MM – We were very keen to ensure that in process of the developing the 30-year infrastructure we had depth and breadth in the consultation. This was about real, genuine engagement, not just an exercise in ticking a box. The citizen jury is a very interesting way to give a voice to the people. It was fundamental to have the right tool, the right mechanism to have the community express their views.

We’ve created two citizen juries – one in metropolitan Melbourne and another in regional Victoria which is based in Shepparton. These citizen juries are two groups of 40-ish people which have been randomly selected but statistically representative of regional Victoria and metropolitan Melbourne.

They spend six Saturdays meeting every few weeks and work like a court jury. Each jury has the opportunity to call on experts on a range of issues- from former treasurers, experts in transport planning, specialist in schools or education and so on – in order to gather evidence.

At the same time they are going through all of the options which we tabled. At the end of the process, they will deliberate and provide their recommendations.

The interesting thing with the citizen jury is that you need to reach consensus with forty people. What we’ve seen is when you take forty people from all parts of the socio-demographic fabric of Victoria, you get a lot of common sense.

When you ask them to come up with one common view on the future of transport or education, the answer you get is just fascinating. We’re very keen to see what their recommendations will be, which will form a key input to the draft strategy.

R+BA – Will we be able to see a report on that process and their input? Will that be identifiable in that draft strategy as ‘here’s what the jury said’?

MM – Absolutely. It will be clear where the jury’s recommendations are positioned in the draft strategy but we will also be releasing the citizen juries’ recommendations in full prior to that.

R+BA – When you released the options paper, it must have been terribly frustrating having some politicians and media outlets falsely reporting about Infrastructure Victoria making recommendations for projects rather accurately describing projects in the report as options for consideration. How would you address those commentators?

MM – I fully acknowledge that the complexity of what we’ve embarked upon developing a 30-year infrastructure strategy is not something intuitive to grasp. We’ve been engaging with the media at length to readdress that perception. We are keen to reiterate that these are options, not recommendations. Everything is on the table and this options stage was really when we invited the community to tell us what they think and what we missed as we prepare the draft strategy.

It is very satisfying to feel people are now inside the tent with us and really eager to provide their views. In fact, the number of submissions we’ve received echoes that.

R+BA – How important are cost benefit ratios? Are there circumstances when projects should be built regardless of the cost implications?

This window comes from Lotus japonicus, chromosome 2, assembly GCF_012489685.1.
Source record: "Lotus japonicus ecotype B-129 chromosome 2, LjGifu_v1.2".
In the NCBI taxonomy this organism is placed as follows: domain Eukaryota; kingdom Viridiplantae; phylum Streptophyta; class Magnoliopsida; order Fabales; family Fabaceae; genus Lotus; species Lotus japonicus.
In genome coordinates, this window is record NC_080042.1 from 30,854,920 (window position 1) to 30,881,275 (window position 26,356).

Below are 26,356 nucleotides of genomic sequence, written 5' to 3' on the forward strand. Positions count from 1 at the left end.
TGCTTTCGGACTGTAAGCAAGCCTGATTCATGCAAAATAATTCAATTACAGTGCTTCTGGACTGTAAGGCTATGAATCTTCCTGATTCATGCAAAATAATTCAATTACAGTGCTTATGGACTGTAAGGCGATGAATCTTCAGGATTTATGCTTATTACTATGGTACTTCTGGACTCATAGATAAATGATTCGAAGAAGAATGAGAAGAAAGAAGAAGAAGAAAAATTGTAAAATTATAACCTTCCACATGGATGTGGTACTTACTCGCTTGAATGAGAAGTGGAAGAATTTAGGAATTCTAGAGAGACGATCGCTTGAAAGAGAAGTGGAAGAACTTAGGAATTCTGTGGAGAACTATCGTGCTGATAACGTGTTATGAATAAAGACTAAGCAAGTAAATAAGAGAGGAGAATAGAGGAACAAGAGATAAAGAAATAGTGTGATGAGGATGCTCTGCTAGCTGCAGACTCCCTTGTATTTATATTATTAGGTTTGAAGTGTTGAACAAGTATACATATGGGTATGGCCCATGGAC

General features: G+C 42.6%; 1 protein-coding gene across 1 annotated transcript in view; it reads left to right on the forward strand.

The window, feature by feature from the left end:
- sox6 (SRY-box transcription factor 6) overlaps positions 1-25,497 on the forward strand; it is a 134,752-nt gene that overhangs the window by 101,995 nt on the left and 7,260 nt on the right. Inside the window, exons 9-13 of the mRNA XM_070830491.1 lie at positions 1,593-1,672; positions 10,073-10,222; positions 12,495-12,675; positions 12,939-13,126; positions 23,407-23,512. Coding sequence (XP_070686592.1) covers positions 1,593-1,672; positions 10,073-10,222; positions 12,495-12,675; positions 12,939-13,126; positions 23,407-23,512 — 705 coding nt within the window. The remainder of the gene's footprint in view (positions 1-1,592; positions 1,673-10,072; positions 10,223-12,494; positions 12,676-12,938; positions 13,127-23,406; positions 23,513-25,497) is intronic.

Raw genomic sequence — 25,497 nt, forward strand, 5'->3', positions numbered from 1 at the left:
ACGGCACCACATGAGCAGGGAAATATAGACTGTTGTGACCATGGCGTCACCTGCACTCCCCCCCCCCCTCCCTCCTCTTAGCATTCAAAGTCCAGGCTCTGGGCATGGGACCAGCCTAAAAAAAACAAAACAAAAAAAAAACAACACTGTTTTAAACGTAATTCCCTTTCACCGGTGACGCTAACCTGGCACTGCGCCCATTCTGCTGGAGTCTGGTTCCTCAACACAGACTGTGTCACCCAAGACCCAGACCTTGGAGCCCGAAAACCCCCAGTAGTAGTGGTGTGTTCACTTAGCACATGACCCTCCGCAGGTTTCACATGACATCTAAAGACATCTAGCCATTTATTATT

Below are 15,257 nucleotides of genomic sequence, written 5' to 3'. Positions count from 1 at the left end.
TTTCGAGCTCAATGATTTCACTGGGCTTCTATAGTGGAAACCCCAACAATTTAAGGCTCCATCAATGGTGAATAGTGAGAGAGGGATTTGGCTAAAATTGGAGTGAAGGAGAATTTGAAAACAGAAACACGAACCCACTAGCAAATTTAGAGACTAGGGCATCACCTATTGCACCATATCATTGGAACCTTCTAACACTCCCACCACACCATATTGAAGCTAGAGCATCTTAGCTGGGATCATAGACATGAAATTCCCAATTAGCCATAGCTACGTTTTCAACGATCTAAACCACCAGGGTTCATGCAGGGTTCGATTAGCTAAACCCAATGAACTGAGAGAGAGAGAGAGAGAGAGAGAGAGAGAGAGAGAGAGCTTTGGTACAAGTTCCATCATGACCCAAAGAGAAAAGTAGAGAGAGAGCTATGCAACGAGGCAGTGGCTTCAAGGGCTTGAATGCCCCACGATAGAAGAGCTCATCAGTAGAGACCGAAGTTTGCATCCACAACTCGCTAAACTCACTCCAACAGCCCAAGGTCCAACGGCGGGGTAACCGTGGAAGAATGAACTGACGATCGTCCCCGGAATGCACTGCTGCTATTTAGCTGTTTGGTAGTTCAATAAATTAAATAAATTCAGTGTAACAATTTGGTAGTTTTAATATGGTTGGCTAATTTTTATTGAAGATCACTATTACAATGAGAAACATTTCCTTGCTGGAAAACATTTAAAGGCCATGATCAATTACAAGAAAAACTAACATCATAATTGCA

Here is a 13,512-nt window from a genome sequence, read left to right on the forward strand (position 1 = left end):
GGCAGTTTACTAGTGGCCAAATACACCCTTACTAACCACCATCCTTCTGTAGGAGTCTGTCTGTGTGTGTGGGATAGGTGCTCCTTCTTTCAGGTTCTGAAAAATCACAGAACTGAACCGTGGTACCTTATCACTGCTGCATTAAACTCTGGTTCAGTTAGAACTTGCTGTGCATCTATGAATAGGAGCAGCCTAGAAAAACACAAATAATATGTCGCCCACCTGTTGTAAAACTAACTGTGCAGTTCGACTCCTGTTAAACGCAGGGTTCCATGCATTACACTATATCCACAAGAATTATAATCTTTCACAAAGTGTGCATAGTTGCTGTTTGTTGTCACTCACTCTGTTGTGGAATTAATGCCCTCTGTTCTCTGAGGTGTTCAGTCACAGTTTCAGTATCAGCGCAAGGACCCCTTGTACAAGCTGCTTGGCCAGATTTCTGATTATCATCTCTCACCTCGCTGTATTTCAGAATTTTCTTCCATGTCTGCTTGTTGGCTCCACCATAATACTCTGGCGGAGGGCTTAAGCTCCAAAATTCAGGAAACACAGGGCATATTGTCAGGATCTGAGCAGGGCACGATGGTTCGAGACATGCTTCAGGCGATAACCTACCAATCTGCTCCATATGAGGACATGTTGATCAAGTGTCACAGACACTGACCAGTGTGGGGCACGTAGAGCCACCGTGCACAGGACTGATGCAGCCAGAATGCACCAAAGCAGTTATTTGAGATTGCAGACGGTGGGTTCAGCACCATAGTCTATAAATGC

MM – Benefit cost analysis is a very interesting aspect of what we are doing. Infrastructure Victoria was created for three purposes. The first one is to develop the 30-year infrastructure strategy. That is a very strong focus this year. The second one is to provide advice to the government on projects and the government has already requested Infrastructure Victoria to provide advice on the second container port in Melbourne. The third is our research program.

Through our research program we looking at the tools currently being used in decision-making and assessing projects, including benefit cost analysis. It’s a very useful tool but its an imperfect tool, because it only captures economic benefits and costs. We are currently trying to capture social and environment benefits in monetary terms.

Currently, we take full cost of an engineering solution, a tunnel for instance, but we do not take account of any benefits from leaving everything above ground flourishing in terms of social and environment impact which is a problem. Everybody recognises that. When I say everybody, I mean Infrastructure Australia and the state infrastructure bodies. Victoria is taking the lead in working on this.

R+BA – Looking back upon the East West Link Saga, what do you take out from that whole process that eventuated?

MM – To be clear, Infrastructure Victoria is positioned to look ahead at the next 30 years. We’re not looking back at past decisions. The past is the past. This is not our field. We are taking for granted as a base case all of the major projects which are fully committed and funded. That’s why people are asking, “Why aren’t you talking about the Western Distributor? Why aren’t you looking at the level crossings?” We are not assessing those. We take those projects already underway as the base case in projecting ahead for the next 30 years. When it comes to what has been known in the past as the East West, we are steering clear from politics. We are steering clear from what it was and we’re looking at what it should be in the future. Our recommendation could be completely different from what has been known as East West. We’re not barracking for an option or solution in particular. We’re just looking in an evidence-based way at what is for the good of Victoria in the next 30 years.

Continue reading part 2.

Michael Smith is a director of Atelier Red + Black.  This post was originally published on the Red + Black architect blog.